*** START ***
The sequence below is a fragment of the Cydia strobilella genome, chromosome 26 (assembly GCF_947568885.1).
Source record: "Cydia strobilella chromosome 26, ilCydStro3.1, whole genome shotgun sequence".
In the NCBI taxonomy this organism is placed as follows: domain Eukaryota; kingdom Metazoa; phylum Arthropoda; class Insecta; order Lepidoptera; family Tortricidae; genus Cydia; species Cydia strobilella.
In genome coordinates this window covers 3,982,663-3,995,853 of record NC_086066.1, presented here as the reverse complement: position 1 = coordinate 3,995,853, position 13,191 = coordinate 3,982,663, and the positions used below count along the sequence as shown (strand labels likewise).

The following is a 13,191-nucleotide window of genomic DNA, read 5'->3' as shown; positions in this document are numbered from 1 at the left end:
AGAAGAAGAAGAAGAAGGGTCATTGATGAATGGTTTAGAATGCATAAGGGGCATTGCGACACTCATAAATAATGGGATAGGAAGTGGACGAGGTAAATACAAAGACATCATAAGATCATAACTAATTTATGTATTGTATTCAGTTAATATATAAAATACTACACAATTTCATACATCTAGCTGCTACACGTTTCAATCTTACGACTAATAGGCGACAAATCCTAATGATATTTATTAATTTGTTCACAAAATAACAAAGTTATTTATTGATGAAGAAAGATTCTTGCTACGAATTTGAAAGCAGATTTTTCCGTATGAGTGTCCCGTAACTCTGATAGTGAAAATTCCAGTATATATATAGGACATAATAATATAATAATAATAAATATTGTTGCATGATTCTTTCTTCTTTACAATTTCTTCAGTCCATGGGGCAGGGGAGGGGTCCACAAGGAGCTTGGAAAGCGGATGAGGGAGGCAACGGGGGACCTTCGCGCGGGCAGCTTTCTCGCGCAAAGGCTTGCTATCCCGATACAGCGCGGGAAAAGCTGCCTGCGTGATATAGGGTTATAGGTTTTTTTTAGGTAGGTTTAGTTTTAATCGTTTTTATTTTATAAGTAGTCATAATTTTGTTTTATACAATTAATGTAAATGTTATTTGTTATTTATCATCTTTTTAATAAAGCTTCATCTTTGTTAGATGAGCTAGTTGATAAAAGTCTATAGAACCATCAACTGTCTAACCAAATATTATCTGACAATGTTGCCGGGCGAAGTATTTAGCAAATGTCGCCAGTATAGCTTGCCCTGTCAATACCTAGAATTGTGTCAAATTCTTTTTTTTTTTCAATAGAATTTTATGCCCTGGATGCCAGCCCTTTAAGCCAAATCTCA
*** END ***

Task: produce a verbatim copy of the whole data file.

The sequence below is a fragment of the Cydia strobilella genome, chromosome 26 (assembly GCF_947568885.1).
Source record: "Cydia strobilella chromosome 26, ilCydStro3.1, whole genome shotgun sequence".
In the NCBI taxonomy this organism is placed as follows: domain Eukaryota; kingdom Metazoa; phylum Arthropoda; class Insecta; order Lepidoptera; family Tortricidae; genus Cydia; species Cydia strobilella.
In genome coordinates this window covers 3,982,663-3,995,853 of record NC_086066.1, presented here as the reverse complement: position 1 = coordinate 3,995,853, position 13,191 = coordinate 3,982,663, and the positions used below count along the sequence as shown (strand labels likewise).

The following is a 13,191-nucleotide window of genomic DNA, read 5'->3' as shown; positions in this document are numbered from 1 at the left end:
AGAAGAAGAAGAAGAAGGGTCATTGATGAATGGTTTAGAATGCATAAGGGGCATTGCGACACTCATAAATAATGGGATAGGAAGTGGACGAGGTAAATACAAAGACATCATAAGATCATAACTAATTTATGTATTGTATTCAGTTAATATATAAAATACTACACAATTTCATACATCTAGCTGCTACACGTTTCAATCTTACGACTAATAGGCGACAAATCCTAATGATATTTATTAATTTGTTCACAAAATAACAAAGTTATTTATTGATGAAGAAAGATTCTTGCTACGAATTTGAAAGCAGATTTTTCCGTATGAGTGTCCCGTAACTCTGATAGTGAAAATTCCAGTATATATATAGGACATAATAATATAATAATAATAAATATTGTTGCATGATTCTTTCTTCTTTACAATTTCTTCAGTCCATGGGGCAGGGGAGGGGTCCACAAGGAGCTTGGAAAGCGGATGAGGGAGGCAACGGGGGACCTTCGCGCGGGCAGCTTTCTCGCGCAAAGGCTTGCTATCCCGATACAGCGCGGGAAAAGCTGCCTGCGTGATATAGGGTTATAGGTTTTTTTTAGGTAGGTTTAGTTTTAATCGTTTTTATTTTATAAGTAGTCATAATTTTGTTTTATACAATTAATGTAAATGTTATTTGTTATTTATCATCTTTTTAATAAAGCTTCATCTTTGTTAGATGAGCTAGTTGATAAAAGTCTATAGAACCATCAACTGTCTAACCAAATATTATCTGACAATGTTGCCGGGCGAAGTATTTAGCAAATGTCGCCAGTATAGCTTGCCCTGTCAATACCTAGAATTGTGTCAAATTCTTTTTTTTTTTCAATAGAATTTTATGCCCTGGATGCCAGCCCTTTAAGCCAAATCTCA